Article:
As you stroll down Louisville, Kentucky’s Whisky Row, the revitalized Michter’s Distillery stands as a beacon of American whiskey’s rebirth. The once-forgotten edifice built circa 1890, once abandoned for decades, now thrums with energy and purpose. It symbolizes not just the rejuvenation of Magliocco’s Michter’s but the overarching revitalization of American whiskey.
Yet, rewind to just a decade ago, Magliocco didn’t even own a distilling apparatus. It was only about 2.5 years ago that Michter’s set up their major distilling operation in nearby Shively. Before this, like many others, Michter’s relied on a single supplier, essentially procuring whiskey and rebranding it under their label.
The Industry Has Witnessed a Considerable Shift
Famed brands like Angel’s Envy, Bulleit, High West, Rebel Yell, and Templeton, among others, have partially or entirely depended on larger firms. These giants focus predominantly on bolstering supply to quench the escalating consumer demand. And why shouldn’t they? If the whiskey is good and sells, why spend exorbitantly on establishing a distillery? Yet, there’s a deeper layer to this conversation. Smaller distilleries often come with compelling origin tales, stories of revival, or ties to local traditions. These narratives, when authentic, resonate with consumers and make the product memorable. The Templeton brand and its deep-rooted association with the owner’s grandfather’s bootlegging past highlights the allure of a compelling backstory.
Nicole Austin, the general manager and distiller of Cascade Hollow Distilling Co., where George Dickel whiskey is produced, opines, “Consumers are getting more savvy, and they value authenticity.” While authenticity is pivotal, it doesn’t necessarily negate the practice of using supplied whiskey. As people become more educated about whiskey, their tastes evolve. Many are now leaning towards craft brands that offer unique flavors and experiences. The drive towards authenticity means consumers appreciate small-batch, handcrafted spirits, often preferring them to mass-produced alternatives. Austin already pinpointed the consumer inclination towards genuine products. Large industry giants might find it challenging to replicate the “crafted with care” appeal of smaller distillers.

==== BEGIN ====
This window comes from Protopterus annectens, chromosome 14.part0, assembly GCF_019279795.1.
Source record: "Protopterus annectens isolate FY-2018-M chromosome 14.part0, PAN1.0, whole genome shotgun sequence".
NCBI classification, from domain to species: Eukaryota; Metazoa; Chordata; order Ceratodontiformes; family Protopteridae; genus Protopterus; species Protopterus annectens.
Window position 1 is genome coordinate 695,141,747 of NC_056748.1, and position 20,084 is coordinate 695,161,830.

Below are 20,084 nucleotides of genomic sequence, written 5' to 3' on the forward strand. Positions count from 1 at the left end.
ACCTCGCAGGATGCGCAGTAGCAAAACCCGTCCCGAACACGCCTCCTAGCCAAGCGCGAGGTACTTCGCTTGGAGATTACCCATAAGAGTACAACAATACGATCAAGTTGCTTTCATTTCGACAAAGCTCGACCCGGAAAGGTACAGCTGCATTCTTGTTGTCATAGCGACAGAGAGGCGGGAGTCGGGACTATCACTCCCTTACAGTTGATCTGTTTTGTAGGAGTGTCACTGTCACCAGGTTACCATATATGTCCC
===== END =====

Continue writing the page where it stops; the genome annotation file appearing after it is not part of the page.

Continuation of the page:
The essence is in being upfront about it. The reality? Dickel rye, though filtered with charcoal, is sourced from Midwest Grain Products in Indiana. As Austin states, “It’s fantastic, and you get a lot of bang for your buck. What are you attempting to conceal?” But the context of this debate is rooted in history.
About thirty years ago, the spirits industry experienced a surge in vodka’s popularity, overshadowing American whiskey. But as the 21st century dawned, a renewed appreciation for bourbon, rye, and other whiskey types emerged. Enthusiasts were thirsty to understand the nuances of mash bills, stills, and barrel chars. This ignited an unexpected rise in demand, prompting a race to increase production.
Chuck Cowdery, a noted whiskey expert, points out, “It’s impossible to keep brands growing by buying distillate from third parties.” The larger suppliers now are either refusing new contracts or demanding higher volumes, pushing brands to a corner. He notes, “You have three choices: go out of business, reduce the scope of your operation, or begin distilling.”
This Craft Spirits Wave Has Not Been Without Controversies
Templeton, for instance, faced legal scrutiny when it emerged that their whiskey was sourced from MGP. They had to rectify their label and compensate consumers after a lawsuit. Yet, they’ve rebounded, opening an impressive distillery in Templeton, Iowa.